Vaccination Against Hereditary Colorectal Cancer Successful In Mice

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Illustration Gastroenterology
Illustration Gastroenterology (Source: Kloor / DKFZ)

Scientists from the German Cancer Research Center and Heidelberg University Hospital have for the first time been able to delay the development of hereditary colorectal cancer with a protective vaccination. Mice with a hereditary predisposition to colorectal cancer survived significantly longer after vaccination than unvaccinated animals. Combining the vaccination with an anti-inflammatory drug increased the protective effect.

In so-called microsatellite unstable cancers, an important cellular repair system that normally corrects small DANN errors has failed. If such DNA defects remain uncorrected, the protein’s entire blueprint can go out of sync. The cells then form novel protein structures, so-called neoantigens, which are often recognized as foreign by the immune system.

A statement obtained from the German Cancer Research Center said Microsatellite unstable (MSI) tumors can develop spontaneously or as a result of a hereditary predisposition, Lynch syndrome. About a quarter of MSI colon tumors are caused by Lynch syndrome. About half of those affected develop cancer during their lifetime.

A team led by Magnus von Knebel Doeberitz, who heads a research division based both at Heidelberg University Hospital and at the German Cancer Research Center, has been able to show in many years of preliminary work that many patients with Lynch syndrome share identical mutations and thus identical neoantigens in their tumors.

“We therefore wanted to test whether such frequently occurring neoantigens are capable of activating the immune system against the tumor cells as a protective vaccine and thus preventing cancer from developing,” says Matthias Kloor, who leads the research on preventive vaccinations in Lynch syndrome.

A phase I/IIa clinical trial initiated by the Heidelberg researchers on the safety and immunological efficacy of such a vaccination has already been successfully completed at the Northwest Hospital in Frankfurt. Whether this vaccination can actually prevent tumors and prolong patient survival, however, will only become clear in a few years.

But the team led by von Knebel Doeberitz and Kloor has already achieved an important milestone on the road to cancer vaccination. With their current work, the researchers have shown for the first time in an animal model that protective vaccination with MSI-typical neoantigens can actually protect against cancer. For this purpose, the team studied a mouse strain that develops colorectal cancer as a result of a defect in DNA repair enzymes – comparable to humans suffering from Lynch syndrome. The “Lynch mice” develop tumors in the intestine from the age of six months and die a few weeks or months later.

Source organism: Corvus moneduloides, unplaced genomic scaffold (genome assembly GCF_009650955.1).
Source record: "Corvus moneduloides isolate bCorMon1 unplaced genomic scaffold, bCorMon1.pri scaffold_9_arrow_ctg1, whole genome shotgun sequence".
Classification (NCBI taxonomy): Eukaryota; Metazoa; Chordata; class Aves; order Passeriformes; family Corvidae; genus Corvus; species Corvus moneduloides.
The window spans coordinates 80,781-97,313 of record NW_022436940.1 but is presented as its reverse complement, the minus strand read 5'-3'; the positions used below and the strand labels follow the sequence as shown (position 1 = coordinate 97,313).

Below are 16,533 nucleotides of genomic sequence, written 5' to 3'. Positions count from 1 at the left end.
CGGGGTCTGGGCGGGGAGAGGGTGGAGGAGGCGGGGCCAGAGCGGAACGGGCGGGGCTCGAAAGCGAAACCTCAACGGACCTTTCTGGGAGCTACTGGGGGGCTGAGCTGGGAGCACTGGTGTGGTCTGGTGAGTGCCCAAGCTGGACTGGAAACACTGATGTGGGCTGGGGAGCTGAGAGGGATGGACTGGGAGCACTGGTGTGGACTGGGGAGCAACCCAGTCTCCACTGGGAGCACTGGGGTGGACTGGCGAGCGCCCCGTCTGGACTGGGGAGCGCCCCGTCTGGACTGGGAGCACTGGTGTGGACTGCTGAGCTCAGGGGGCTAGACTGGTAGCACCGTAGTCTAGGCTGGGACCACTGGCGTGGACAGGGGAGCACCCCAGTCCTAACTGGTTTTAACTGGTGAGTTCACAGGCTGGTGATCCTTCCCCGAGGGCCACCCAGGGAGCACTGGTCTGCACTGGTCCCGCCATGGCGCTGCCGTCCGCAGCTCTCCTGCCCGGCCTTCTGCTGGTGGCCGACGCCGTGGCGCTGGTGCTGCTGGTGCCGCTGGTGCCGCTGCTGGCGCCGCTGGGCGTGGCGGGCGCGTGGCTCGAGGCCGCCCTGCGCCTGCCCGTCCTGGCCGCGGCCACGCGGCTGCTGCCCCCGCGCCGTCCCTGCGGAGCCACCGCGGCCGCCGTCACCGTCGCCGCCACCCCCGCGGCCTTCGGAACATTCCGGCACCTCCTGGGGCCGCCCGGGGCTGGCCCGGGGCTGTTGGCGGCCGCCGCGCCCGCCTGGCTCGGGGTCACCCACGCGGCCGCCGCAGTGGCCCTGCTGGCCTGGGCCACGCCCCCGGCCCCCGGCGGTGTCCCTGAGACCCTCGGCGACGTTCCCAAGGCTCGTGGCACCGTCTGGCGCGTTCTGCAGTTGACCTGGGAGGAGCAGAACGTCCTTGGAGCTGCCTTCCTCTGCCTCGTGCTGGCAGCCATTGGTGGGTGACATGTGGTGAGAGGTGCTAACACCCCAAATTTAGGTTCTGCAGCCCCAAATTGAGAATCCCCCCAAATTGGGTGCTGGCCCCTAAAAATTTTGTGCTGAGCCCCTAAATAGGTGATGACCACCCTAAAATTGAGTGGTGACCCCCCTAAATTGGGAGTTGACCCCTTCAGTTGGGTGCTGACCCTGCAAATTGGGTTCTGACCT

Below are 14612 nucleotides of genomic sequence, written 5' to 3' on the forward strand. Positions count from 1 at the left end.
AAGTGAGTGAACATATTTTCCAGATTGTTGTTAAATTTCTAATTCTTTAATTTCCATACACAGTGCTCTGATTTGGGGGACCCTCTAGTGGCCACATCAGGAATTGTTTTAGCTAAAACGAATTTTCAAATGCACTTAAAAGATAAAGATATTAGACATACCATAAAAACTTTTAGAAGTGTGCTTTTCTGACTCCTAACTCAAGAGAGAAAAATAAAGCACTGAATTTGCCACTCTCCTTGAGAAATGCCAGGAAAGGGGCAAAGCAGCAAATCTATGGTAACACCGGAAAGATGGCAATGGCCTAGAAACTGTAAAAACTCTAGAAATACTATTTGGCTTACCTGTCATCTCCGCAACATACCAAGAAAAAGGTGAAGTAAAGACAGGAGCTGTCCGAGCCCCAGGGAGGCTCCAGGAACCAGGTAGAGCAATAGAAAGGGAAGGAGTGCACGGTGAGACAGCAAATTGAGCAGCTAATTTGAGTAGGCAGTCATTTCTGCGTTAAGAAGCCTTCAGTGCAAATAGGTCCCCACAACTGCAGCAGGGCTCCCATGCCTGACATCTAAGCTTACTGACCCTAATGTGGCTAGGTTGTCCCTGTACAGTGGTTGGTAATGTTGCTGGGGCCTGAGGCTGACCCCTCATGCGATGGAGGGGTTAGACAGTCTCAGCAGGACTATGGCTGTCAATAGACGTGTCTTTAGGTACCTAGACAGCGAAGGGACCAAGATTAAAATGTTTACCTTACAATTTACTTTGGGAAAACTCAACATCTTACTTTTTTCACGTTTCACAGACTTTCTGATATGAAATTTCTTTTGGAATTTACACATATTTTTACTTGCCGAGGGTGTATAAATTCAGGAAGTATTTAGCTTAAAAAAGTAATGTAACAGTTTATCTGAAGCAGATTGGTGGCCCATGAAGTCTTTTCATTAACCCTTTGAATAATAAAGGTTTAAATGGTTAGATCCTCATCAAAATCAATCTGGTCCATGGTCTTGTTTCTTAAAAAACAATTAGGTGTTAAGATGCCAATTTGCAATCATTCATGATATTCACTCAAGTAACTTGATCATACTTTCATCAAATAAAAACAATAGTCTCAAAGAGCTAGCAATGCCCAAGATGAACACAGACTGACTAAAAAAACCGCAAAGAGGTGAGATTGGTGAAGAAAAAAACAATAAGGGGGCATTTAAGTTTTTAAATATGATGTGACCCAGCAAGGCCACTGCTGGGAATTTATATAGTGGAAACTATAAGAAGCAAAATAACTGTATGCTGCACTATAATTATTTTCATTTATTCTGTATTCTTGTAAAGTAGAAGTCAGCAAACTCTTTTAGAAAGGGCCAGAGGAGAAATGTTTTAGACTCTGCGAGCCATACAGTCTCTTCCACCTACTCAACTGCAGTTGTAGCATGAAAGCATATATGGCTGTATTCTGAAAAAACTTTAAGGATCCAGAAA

In collaboration with Steven Lipkin from Weill Cornell Medical College in New York and colleagues from other U.S. research institutions, the Heidelberg team identified various protein structures in the Lynch mice that occur as a result of the DNA defects. A special algorithm predicted which of these neoantigens could trigger a strong immune response in mice. Four vaccine peptides were eventually selected for the experiments.

The vaccinated mice survived an average of 351 days, whereas unvaccinated animals survived only 263 days. The tumor mass was also significantly lower in the vaccinated animals. If the mice received the drug naproxen in addition to the vaccine, this further increased the preventive effect of the vaccination. Naproxen is an anti-inflammatory and painkiller that, like aspirin, belongs to the group of non-steroidal anti-inflammatory drugs (NSAIDs). Agents from this group are already recommended for chemoprevention of colorectal cancer in patients with Lynch syndrome in some countries.

“Even in unvaccinated Lynch mice, we have seen that the immune system is active against the four neoantigens,” explains Magnus von Knebel Doeberitz. “So, our vaccination enhances an already existing natural immune response against the cancer cells.”

“We were able to demonstrate for the first time in a living organism that vaccination with neoantigens protects against cancer,” emphasizes Matthias Kloor, adding, “What is particularly promising is that immune protection and prevention with an anti-inflammatory seem to complement each other in their effect. The results show that vaccination against hereditary cancers is a promising concept that we now want to transfer further into clinical application.”

The study was substantially funded by the National Cancer Institute (NCI) under the Cancer Moonshot program. Currently, the German-American team is working on the development of a clinical prevention program for hereditary tumor diseases.

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